Animal Care & Control takes in dogs from out-of-county breeder

September 8, 2018

When Fort Wayne Animal Care & Control took in nine geriatric dogs from a dog breeder, the animals were in terrible shape and one dog had to be put down.  

Now, all the dogs except the chihuahua that was euthanized, will need new, loving homes when all their medical evaluations and diagnostic testing are taken care of.  

Animal Care & Control said it’s seeking donations toward medical expenses incurred to rehabilitate and place the dogs. 

Wednesday, a breeder from a nearby county brought in the dogs that had been living outside and used to breed, Animal Care & Control said. 

All small dogs : West Highland white terriers, pugs, chihuahuas and a Brussels Griffon : had missing teeth, chronic skin conditions, ear issues and mammary tumors, said Holly Pasquinelli, Animal Care & Control community relations and education specialist.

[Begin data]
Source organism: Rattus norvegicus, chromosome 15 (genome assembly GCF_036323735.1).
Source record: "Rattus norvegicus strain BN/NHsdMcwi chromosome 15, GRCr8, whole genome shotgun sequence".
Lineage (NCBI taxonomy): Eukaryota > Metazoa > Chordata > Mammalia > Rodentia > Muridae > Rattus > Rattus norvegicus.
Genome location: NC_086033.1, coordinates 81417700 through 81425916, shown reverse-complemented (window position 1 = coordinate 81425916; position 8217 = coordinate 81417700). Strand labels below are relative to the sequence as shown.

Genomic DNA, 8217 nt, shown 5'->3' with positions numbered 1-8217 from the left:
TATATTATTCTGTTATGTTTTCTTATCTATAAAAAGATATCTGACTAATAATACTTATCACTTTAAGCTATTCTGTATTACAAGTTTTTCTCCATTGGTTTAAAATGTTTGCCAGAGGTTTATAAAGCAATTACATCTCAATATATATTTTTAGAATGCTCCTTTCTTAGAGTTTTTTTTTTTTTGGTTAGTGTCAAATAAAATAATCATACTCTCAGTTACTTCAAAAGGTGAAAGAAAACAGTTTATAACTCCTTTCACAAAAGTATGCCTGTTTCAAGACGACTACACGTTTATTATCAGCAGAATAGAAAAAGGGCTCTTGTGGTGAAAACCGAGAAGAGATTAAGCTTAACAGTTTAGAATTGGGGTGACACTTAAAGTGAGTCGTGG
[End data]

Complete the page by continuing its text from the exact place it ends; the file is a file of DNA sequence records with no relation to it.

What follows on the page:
“When they did blood work, a lot of them had really severe dental issues, (like) a tooth just fell out,” Pasquinelli said Friday. It is difficult to say how much money is needed to address the medical issues, she added.  

Geriatic dogs like the ones that were brought in are eight years old or older, Pasquinelli said. She would not identify the county where the dog breeder had her operations.

Neither Pasquinelli nor Amy Jo Sites, Animal Care & Control director, knew how many dogs the breeder owned. The breeder is now working with the State Board of Animal Health to bring her dog ownership and breeding activities into compliance with the state law, Animal Care & Control said. 

“We see situations like this pretty regularly. What we find is people start out with the best of intentions, but quickly exceed the volume of animals they can provide all the necessary care for,” Sites said in a statement. The dogs were an appropriate weight despite all their medical needs, she added.  

Laws regulating dog breeding operations in the state were passed in 2009. Since 2016, the number of commercial breeders licensed by the USDA in Indiana has grown from 202 to 272, the third highest number of commercial dog breeding facilities, behind Missouri and Ohio. 


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